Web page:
UK, India Put FTA Talks On Ice

The next round of formal trade talks can commence only after the Lok Sabha polls have concluded.

The 14th round of the free trade agreement (FTA) negotiations between India and the UK has now closed, with formal negotiations being put on hold as India heads into election campaign mode as the general election schedule is announced on Saturday.

According to UK officials familiar with the discussions, a lot of progress has been made but the teams are not in a position to conclude an agreement which led to the Round 14 closing on Friday.

The next round of formal trade talks can commence only after the Lok Sabha polls have concluded.

The India-UK FTA negotiations, which opened in January 2022, are aimed at securing an ambitious outcome for bilateral trade currently worth around GBP 38.1 billion a year as per official statistics from last month.

We anticipate that while some talks might happen between rounds, the next round of negotiations will take place after the Indian elections, official sources in the UK said.

Neither side is walking away from talks. It’s just that we don’t have what we need yet to finalise a deal that meets our joint ambition across goods, services and investment. We’re very proud of the track record we have and how far we’ve been able to come with this trade deal so far. Negotiators have worked really hard in the past few years and we’ve managed to get a lot of chapters closed, the sources said.

The development follows a phone call between Prime Minister Narendra Modi and his UK counterpart, Rishi Sunak, earlier this week when both leaders reaffirmed their commitment towards securing a historic and comprehensive deal and reiterated the importance of reaching an ambitious outcome.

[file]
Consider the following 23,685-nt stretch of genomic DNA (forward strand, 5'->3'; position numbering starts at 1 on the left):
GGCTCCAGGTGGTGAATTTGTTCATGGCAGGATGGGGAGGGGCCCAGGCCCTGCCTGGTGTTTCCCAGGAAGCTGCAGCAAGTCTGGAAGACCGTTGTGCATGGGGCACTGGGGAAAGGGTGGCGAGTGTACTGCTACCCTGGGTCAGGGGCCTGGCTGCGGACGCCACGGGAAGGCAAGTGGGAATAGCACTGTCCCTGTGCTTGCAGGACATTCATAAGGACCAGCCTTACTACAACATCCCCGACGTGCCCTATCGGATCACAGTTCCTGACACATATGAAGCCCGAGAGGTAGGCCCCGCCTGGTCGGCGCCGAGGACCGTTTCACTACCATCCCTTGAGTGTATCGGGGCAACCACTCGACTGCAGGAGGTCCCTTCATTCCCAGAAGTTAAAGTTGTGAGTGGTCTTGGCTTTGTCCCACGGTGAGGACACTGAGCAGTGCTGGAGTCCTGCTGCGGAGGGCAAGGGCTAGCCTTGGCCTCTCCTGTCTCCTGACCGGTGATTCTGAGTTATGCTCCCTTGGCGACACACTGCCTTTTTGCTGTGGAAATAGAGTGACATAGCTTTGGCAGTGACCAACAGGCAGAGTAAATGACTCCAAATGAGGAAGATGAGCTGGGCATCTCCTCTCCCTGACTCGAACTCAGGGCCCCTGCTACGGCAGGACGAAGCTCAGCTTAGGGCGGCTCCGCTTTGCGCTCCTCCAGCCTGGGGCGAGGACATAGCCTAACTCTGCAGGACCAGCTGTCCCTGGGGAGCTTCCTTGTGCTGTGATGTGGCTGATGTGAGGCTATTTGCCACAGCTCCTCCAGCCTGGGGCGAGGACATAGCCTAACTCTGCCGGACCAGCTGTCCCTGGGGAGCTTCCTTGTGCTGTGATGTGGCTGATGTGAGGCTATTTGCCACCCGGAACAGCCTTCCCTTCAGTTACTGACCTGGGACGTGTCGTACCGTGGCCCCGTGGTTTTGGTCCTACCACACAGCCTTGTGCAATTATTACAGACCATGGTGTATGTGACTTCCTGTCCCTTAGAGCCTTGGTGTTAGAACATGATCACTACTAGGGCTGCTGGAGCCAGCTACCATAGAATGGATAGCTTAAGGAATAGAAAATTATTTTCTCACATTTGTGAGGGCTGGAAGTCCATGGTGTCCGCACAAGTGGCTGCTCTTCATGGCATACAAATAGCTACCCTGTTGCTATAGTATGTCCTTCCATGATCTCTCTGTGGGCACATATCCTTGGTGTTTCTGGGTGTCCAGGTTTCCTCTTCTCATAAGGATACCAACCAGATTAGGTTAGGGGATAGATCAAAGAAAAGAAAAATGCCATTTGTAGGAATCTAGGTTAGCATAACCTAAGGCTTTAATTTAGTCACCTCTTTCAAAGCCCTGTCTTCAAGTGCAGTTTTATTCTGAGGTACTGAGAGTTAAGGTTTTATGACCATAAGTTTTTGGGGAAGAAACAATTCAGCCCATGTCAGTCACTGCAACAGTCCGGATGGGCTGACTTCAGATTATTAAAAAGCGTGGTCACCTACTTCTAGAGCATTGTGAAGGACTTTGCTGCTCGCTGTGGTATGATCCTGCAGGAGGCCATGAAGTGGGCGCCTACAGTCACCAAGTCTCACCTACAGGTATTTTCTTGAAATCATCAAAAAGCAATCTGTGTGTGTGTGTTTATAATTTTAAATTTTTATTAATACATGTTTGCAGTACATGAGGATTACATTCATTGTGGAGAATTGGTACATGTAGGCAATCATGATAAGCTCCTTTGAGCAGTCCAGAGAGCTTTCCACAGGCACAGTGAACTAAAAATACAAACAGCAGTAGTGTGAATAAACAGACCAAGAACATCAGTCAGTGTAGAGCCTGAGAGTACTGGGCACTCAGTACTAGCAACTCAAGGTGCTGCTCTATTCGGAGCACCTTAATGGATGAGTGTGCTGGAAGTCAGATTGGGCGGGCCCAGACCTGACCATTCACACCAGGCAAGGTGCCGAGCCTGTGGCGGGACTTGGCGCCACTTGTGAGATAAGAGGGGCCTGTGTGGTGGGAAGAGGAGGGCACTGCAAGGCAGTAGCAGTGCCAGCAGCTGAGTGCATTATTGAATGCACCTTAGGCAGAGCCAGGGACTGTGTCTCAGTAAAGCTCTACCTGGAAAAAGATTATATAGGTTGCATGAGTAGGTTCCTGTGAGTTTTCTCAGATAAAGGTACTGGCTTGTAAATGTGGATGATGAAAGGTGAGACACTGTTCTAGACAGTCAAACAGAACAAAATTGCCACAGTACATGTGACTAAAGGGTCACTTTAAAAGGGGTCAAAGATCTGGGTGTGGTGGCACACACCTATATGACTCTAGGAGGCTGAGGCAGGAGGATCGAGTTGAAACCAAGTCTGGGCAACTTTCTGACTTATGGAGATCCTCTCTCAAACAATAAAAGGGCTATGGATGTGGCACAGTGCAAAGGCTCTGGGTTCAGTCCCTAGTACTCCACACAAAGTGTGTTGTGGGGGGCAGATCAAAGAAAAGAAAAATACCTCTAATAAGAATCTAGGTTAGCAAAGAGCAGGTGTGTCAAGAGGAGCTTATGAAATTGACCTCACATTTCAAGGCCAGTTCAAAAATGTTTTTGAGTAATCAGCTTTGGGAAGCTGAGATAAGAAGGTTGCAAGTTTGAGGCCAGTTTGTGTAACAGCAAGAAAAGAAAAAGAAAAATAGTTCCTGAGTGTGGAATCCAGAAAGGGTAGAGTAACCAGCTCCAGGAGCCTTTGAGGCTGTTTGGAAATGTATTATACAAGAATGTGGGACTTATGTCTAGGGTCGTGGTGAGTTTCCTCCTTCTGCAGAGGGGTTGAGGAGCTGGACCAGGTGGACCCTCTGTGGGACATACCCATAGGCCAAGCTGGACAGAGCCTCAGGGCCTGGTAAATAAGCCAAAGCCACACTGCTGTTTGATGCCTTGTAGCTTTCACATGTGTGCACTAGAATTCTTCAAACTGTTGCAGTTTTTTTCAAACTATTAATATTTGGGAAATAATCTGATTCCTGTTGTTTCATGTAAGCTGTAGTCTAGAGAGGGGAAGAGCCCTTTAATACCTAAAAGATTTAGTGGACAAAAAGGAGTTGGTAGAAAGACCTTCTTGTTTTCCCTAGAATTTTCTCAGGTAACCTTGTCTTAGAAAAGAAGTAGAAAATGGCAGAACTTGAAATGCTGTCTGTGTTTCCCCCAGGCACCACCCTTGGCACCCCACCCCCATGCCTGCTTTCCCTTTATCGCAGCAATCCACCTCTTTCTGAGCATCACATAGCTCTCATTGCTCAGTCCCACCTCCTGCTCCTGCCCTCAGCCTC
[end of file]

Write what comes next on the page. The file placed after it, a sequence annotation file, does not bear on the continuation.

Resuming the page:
The UK and India are continuing to work towards an ambitious trade deal. Whilst we don’t comment on the details of live negotiations, we are clear that we will only sign a deal that is fair, balanced and ultimately in the best interests of the British people and the economy,” a UK Department of Business and Trade spokesperson said.

Last week, Commerce and Industry Minister Piyush Goyal told that long-term benefits for the economy were the key in such FTA negotiations and that India was seeking a balanced, fair and equitable deal.

His UK counterpart, Secretary of State for Business and Trade Kemi Badenoch, said during a trade conference in London earlier that while a trade deal with India is possible before general elections in the country, Britain does not want to use that as a deadline.

The bigger the country, the more complex the trade agreement. And also, the more different the economy is, the harder it is to negotiate… India is still very protectionist, where we are very, very liberalised, Badenoch noted.

The UK wants India to significantly reduce tariffs on UK exports such as food, cars and whisky that can currently be as high as 150 per cent. India in turn is concerned about the fairness of rules applied to Indian workers temporarily transferred to the UK on business visas who have to pay national insurance, despite not being eligible for UK pensions or social security benefits.